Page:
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SPINNING WHEELS The ultimate system for winning roulette

I know, I know. It’s not the best bet in the house. In fact, it is far from it. But I can’t help it—roulette is still my all-time favorite casino game. I get sucked in like a kid in a candy store. I can’t walk by a roulette wheel without stopping to watch the players, the action and the tension when that little white ball spins tantalizingly around the wheel before finally coming to a bouncy rest.

What a fun game! All enjoyment aside, however, the grim fact remains that a double zero roulette wheel, the type in use in virtually every American casino, gives the house a whopping 5.26 percent edge. In Europe, roulette wheels have only one zero, cutting the house advantage to a much more promising 2.70 percent, though this is still much higher than the house edge at craps, blackjack and baccarat.

Perhaps because of the single zero wheel, roulette has always been the most popular game in European casinos. Unfortunately, single zero wheels are rarer than a black and blue steak in the United States, and when I’m lucky enough to find one, they are usually too expensive and too crowded for my liking. If I’m on a hot streak elsewhere, though, I like to take $10 of my winnings and indulge myself at the 25-cent or 50-cent roulette tables. There’s only one bet that I will make. But before I give it away, let’s take a close look at roulette’s basic strategies and betting options.

 
A roulette table usually seats six people, so to help the croupier keep track of all the bets, players are assigned different colored chips that they purchase at the table either with cash or regular chips from that particular casino. Each table has its own minimum chip value posted, because unlike other games, roulette allows you to make the value of your chips anything your heart desires. You’ll notice that when the croupier gives you your chips, he’ll put one of your color on the railing near the wheel with a marker on top to remind him what denomination you’re playing with.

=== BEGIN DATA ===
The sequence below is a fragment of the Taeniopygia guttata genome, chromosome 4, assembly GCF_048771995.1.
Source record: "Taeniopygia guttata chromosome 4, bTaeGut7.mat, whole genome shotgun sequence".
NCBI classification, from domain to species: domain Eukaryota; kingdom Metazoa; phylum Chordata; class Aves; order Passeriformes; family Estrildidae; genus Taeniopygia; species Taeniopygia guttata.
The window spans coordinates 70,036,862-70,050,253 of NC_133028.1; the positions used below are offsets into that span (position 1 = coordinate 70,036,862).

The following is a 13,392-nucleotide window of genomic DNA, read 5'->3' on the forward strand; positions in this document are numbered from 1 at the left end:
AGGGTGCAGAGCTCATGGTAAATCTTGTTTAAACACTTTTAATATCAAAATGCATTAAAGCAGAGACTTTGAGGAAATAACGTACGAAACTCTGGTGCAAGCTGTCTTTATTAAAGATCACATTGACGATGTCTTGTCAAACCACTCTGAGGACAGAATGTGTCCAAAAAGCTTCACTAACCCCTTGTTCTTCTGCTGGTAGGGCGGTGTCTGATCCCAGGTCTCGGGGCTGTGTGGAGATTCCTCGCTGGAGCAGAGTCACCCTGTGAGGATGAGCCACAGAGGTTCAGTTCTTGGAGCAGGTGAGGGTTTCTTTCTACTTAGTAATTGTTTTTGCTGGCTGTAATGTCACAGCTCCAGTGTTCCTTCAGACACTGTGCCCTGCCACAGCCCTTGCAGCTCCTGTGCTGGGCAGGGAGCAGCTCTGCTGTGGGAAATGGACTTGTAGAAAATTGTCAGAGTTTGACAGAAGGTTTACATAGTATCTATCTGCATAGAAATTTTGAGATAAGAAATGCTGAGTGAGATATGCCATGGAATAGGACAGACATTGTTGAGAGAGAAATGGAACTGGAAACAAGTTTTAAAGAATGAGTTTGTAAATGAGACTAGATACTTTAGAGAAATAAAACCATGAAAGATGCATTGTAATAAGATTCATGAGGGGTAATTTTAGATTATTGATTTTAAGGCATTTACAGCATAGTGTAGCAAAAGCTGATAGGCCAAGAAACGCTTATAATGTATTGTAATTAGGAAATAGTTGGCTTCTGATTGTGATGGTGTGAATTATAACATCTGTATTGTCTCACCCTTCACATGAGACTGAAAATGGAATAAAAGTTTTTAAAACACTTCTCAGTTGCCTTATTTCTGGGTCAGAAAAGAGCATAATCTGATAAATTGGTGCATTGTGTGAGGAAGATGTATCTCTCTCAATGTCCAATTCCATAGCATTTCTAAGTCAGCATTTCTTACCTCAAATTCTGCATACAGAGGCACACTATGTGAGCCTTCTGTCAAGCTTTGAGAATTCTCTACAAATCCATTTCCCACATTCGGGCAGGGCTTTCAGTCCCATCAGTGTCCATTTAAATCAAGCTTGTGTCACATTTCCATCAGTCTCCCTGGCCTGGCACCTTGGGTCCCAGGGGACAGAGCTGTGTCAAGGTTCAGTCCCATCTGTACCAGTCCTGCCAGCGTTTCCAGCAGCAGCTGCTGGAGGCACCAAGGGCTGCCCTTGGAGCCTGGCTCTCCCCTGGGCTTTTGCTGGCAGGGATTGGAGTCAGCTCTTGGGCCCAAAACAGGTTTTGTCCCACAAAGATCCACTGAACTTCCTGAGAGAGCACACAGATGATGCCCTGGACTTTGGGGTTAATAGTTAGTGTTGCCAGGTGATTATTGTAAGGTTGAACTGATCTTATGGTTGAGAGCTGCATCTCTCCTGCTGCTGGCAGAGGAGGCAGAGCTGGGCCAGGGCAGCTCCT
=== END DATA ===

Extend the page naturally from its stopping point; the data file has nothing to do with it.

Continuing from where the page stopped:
The colored chips are like Monopoly money, meaningless in the rest of the casino, so make sure you exchange them for regular ones before you leave the table because they won’t be honored at the other table games.

 
Besides the minimum chip value, there is also a minimum amount that you have to bet on each spin of the wheel. Once again, the minimums are probably posted on a sign at the table. If the sign says $2 minimum inside and $5 minimum outside, don’t think the high rollers are in the courtyard.

 

This sign just means that if you are betting on any of the inside bets—the 38 single numbers that pay 35 to 1—the total of all the bets you place on a single spin of the wheel must be $2, but if you are playing the outside bets that pay 2 to 1 or even money, you have to risk $5 total on each spin. At first glance, the roulette table may look intimidating, with its columns of numbers and colors surrounded by spaces for other bets.

 

But don’t worry, with a little knowledge, you’ll be wheeling and dealing with the best of them in no time. There are two types of bets in roulette, the inside bet and the outside bet. Any bet placed directly on a number or on a line between numbers is called an inside bet. Outside bets are placed in the boxes and columns on the outside of the layout. The highest-paying inside bet is the straight bet, which you make simply by placing your chips on a single number. If your number comes up, you’ll be paid 35 to 1. Of course the casino can afford to offer such a bounteous payoff because the house advantage on this wager is 5.26 percent.

 
If you’re looking to spread the love a little bit and take more than one number on the wheel, you can also play a split. Just place your chips on the line that separates two numbers, and if one of those numbers comes up, you’ll be paid 17 to 1. If you situate your wager at the beginning of a row of three numbers, you have made a row or street bet and stand to make 11 to 1 if the wheel is kind. The house advantage is, once again, 5.26 percent. By laying your money at the intersection of four single-number boxes, you make a corner bet, which pays 8 to 1 if any of your four numbers hits. You can also straddle the line between two streets so that you have a double street covered, and if any one of those six numbers comes in, you’ll be paid off at 5 to 1. As with the other bets, the house has a 5.26 percent advantage.

In European
casinos, perhaps because of the
single zero wheel, roulette has always been
the most
popular game.